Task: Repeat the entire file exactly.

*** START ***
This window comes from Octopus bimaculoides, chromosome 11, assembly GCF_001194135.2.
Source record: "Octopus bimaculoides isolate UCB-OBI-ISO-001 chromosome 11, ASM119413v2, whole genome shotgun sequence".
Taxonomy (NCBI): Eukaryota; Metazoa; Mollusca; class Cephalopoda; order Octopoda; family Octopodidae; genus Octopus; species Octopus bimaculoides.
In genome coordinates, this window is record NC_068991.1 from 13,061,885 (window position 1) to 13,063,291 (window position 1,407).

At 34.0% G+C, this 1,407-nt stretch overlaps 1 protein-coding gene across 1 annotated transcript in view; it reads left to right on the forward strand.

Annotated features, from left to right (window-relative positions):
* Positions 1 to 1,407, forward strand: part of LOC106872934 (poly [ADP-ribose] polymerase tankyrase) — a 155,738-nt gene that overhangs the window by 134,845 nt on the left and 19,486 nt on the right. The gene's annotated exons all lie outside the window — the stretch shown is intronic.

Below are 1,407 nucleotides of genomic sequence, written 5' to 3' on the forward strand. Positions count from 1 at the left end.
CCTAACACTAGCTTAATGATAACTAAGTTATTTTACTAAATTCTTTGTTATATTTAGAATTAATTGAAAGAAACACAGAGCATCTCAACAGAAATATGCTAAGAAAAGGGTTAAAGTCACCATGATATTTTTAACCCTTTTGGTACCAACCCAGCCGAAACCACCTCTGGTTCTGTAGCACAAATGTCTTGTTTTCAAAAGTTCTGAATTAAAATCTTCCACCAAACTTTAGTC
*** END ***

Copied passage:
This window comes from Octopus bimaculoides, chromosome 11, assembly GCF_001194135.2.
Source record: "Octopus bimaculoides isolate UCB-OBI-ISO-001 chromosome 11, ASM119413v2, whole genome shotgun sequence".
Taxonomy (NCBI): Eukaryota; Metazoa; Mollusca; class Cephalopoda; order Octopoda; family Octopodidae; genus Octopus; species Octopus bimaculoides.
In genome coordinates, this window is record NC_068991.1 from 13,061,885 (window position 1) to 13,063,291 (window position 1,407).

At 34.0% G+C, this 1,407-nt stretch overlaps 1 protein-coding gene across 1 annotated transcript in view; it reads left to right on the forward strand.

Annotated features, from left to right (window-relative positions):
* Positions 1 to 1,407, forward strand: part of LOC106872934 (poly [ADP-ribose] polymerase tankyrase) — a 155,738-nt gene that overhangs the window by 134,845 nt on the left and 19,486 nt on the right. The gene's annotated exons all lie outside the window — the stretch shown is intronic.

Below are 1,407 nucleotides of genomic sequence, written 5' to 3' on the forward strand. Positions count from 1 at the left end.
CCTAACACTAGCTTAATGATAACTAAGTTATTTTACTAAATTCTTTGTTATATTTAGAATTAATTGAAAGAAACACAGAGCATCTCAACAGAAATATGCTAAGAAAAGGGTTAAAGTCACCATGATATTTTTAACCCTTTTGGTACCAACCCAGCCGAAACCACCTCTGGTTCTGTAGCACAAATGTCTTGTTTTCAAAAGTTCTGAATTAAAATCTTCCACCAAACTTTAGTC